Anyway it was eventually time for me to be pushing. I had no pain medication at this point. I know people say that's good because you can actually feel to push. If I couldn't have medication, it would be really hard (not impossible) to do this again. People say you forget the pain of childbirth once you hold the child. It's completely true, but I think it has less to do with how awesome the baby is and more the fact that your body is producing so many chemicals you're basically delirious; you can't concentrate on anything in that second other than the pain. I mean, I really wanted to give up and say, "I can't do this." But I couldn't really even breathe. And of course, I had Hunter there encouraging me. Once he said he could see the head, I got kind of a renewed burst of energy. And the best, best thing was when he said, "Time's up, let's do this. Baaaaabbbbbbyyyyyyyyy Scuuuuunnnnnnteeerrrrrrrr!" He was there the whole time just trying to help me through it. Then, finally it was over. I had been wondering which would be worse, labor or a migraine, and it's labor. I didn't think anything could be worse than a migraine but it was.

They handed Sadie to me immediately, didn't wash her off or anything, just put her in a towel so I got to hold her for a while. Then they said, "Oh yeah we had to cut you so we are going to give you stitches now." I asked if it would hurt and they kinda laughed, the implication being that how could it hurt after what I had just been through (spoiler: it did hurt. But I was holding and looking at Baby Sadie so it was easy not to pay attention to it.).

So there it is. I don't know how different this experience is from American hospitals, aside from the fact that most of the time there were only midwives in the room and not a doctor. If you have any other questions about specific differences feel free to ask, and I'll be posting a bit more about the hospital experience and some of our experiences with Sadie pretty soon!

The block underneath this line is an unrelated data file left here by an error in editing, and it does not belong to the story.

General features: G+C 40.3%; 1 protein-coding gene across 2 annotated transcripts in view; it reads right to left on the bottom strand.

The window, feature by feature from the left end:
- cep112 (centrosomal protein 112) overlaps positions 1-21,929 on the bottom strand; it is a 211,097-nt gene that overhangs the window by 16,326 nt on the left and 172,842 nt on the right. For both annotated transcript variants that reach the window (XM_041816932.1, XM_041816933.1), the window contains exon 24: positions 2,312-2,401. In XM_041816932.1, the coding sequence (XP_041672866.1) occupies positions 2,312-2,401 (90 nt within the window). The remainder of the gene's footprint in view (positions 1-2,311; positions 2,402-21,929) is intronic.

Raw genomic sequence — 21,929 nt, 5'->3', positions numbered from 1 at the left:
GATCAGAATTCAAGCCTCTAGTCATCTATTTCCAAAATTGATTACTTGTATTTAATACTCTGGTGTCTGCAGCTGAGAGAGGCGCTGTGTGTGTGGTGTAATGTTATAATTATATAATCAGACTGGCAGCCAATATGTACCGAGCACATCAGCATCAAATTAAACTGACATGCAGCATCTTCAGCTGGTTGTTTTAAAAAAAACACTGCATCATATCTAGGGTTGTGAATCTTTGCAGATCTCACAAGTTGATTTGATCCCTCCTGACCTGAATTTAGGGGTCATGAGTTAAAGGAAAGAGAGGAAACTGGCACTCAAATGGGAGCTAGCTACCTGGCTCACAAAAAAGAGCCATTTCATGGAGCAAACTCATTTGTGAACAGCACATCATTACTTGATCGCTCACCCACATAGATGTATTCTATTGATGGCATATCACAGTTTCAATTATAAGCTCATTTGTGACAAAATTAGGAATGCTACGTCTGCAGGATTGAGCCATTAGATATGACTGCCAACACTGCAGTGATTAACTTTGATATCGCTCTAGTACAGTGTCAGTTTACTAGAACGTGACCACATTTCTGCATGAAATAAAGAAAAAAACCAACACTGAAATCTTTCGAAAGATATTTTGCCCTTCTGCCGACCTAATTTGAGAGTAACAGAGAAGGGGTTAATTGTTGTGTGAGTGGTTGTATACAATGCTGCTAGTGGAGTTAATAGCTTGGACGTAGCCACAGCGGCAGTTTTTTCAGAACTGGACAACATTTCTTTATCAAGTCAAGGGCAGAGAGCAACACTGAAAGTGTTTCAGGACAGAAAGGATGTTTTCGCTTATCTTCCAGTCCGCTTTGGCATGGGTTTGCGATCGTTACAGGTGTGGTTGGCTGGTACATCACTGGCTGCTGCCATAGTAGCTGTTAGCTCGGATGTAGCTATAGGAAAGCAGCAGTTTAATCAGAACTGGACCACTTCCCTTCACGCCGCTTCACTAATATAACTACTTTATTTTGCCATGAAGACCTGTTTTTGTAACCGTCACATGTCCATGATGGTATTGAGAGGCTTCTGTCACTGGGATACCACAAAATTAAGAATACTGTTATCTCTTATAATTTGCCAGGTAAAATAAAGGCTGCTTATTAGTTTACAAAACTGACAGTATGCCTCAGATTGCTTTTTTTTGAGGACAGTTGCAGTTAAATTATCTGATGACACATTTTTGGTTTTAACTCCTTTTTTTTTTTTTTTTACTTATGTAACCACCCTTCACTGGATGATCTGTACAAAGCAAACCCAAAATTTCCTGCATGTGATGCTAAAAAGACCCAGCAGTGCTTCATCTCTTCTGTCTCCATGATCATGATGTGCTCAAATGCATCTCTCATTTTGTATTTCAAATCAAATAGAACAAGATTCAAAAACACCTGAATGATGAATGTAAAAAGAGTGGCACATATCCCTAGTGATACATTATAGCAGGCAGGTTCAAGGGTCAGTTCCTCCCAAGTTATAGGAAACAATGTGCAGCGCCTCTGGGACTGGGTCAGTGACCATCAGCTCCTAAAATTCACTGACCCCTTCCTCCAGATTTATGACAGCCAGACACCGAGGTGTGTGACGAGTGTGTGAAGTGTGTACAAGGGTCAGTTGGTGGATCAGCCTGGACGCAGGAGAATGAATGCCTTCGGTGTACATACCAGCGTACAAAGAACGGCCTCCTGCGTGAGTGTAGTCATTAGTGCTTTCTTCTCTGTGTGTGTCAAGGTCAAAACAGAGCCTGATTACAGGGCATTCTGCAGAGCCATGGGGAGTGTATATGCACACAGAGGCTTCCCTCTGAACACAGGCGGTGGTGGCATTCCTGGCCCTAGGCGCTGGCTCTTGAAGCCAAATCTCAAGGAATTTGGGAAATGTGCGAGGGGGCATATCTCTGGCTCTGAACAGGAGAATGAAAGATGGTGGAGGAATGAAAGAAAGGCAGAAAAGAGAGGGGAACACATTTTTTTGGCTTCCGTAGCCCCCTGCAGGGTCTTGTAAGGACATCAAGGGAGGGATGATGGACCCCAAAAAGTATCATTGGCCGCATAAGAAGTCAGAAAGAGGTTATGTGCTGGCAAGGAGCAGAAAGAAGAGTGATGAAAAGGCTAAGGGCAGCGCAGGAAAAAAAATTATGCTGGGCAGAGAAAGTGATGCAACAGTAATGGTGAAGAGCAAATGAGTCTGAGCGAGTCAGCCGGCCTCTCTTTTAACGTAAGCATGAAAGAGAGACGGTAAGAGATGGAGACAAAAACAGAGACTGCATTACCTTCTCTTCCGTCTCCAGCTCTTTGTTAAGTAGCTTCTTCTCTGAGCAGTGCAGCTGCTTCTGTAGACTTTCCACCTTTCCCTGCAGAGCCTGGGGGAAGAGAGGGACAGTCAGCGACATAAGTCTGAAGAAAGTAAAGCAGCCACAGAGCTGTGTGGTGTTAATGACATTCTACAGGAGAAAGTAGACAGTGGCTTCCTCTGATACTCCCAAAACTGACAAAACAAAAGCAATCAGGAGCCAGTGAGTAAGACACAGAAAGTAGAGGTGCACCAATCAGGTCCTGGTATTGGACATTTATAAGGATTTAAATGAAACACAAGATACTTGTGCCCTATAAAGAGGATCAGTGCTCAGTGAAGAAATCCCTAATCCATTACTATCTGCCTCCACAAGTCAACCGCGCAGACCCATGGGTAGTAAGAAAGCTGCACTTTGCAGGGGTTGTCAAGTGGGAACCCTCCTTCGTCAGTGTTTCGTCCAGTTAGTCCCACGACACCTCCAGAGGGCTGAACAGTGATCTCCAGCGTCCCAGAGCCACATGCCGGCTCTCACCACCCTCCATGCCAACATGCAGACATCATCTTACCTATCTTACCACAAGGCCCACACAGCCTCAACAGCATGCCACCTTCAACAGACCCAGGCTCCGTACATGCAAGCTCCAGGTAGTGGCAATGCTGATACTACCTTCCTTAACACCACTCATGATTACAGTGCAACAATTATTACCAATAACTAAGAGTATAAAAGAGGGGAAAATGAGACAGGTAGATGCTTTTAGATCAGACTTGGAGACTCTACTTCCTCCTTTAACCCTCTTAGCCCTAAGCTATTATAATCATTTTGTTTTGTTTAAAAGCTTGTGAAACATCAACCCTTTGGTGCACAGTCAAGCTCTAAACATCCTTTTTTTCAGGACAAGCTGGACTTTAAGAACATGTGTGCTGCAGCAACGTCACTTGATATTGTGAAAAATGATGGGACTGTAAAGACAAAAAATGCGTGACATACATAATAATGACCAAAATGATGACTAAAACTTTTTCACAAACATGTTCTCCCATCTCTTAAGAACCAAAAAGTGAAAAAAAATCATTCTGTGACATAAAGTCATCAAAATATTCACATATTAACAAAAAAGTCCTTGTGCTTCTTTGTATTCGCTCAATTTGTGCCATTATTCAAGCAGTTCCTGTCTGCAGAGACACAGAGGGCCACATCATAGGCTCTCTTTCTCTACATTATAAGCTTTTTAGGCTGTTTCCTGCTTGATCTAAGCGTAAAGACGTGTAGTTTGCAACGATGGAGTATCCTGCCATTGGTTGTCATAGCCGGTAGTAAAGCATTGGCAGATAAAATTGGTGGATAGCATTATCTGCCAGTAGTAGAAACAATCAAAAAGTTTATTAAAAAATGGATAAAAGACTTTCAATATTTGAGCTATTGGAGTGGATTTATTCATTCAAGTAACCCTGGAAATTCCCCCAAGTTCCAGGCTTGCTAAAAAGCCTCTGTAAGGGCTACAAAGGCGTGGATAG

Baby with Mom and Oma

Friday, September 20, 2013

Feeding Frenzy

Even before I got pregnant, or planned to, I had planned on formula feeding. I didn't realize at the time that this was a controversial decision; my sister and I were both formula fed from birth so this was just normal to me. As soon as I started researching and looking into it more, I realized how much hate there was on the Internet for people who had no interest in breastfeeding. I read a lot of horror stories about how people were pressured or shunned or made to feel like bad parents, however I stuck by my decision, for a variety of personal reasons. Hunter didn't seem to have an opinion one way or the other, so he was OK with my choice. I was afraid that the people at the hospital would try to change my mind, but they were actually really accepting when I told them I planned to use formula, and told me which kind they had there so I could get the same one for at home.

Once Hunter started getting more interested and involved in baby preparations, though, we found that he did have an opinion. He recognized that since I was the one who would be doing it and I had been planning for it all along that it was my choice and he didn't pressure me or anything, but I realized that now that he had read more about it he did have his own opinion and wasn't convinced that formula from the beginning was the right choice. Since one of my reasons for choosing formula was for Hunter to have the same feeding experience I did, I felt like his thoughts and views on the matter were important enough to consider.

So this is why about a week before the baby is due, we have altered the plans slightly. We decided that while in the hospital, I will give the baby the colostrum. This is the part that is really the most advantageous anyway, with all the antibodies and nutrients and such. All of the reading I have done suggests that this is what would make the most difference in the baby's future health, moreso than just the regular milk. Then once we go home, we will switch to formula (unless I decide that breastfeeding is just such a magical bonding experience that I can't stop, which I doubt).

I'm really glad that Hunter and I could make this decision together. His involvement and interest in Scunter's well-being is something I really appreciate, and he is helping to keep me on track getting prepared when I am overwhelmed. I think it's awesome that Hunter did enough reading to come to his own conclusion, and that he was willing to share that with me. I'm just hoping that I will be able to convey my decision to the nurses and midwives, but Hunter can probably help me with that, too.

I just can't wait til my little guy/gal gets here!

Wednesday, September 11, 2013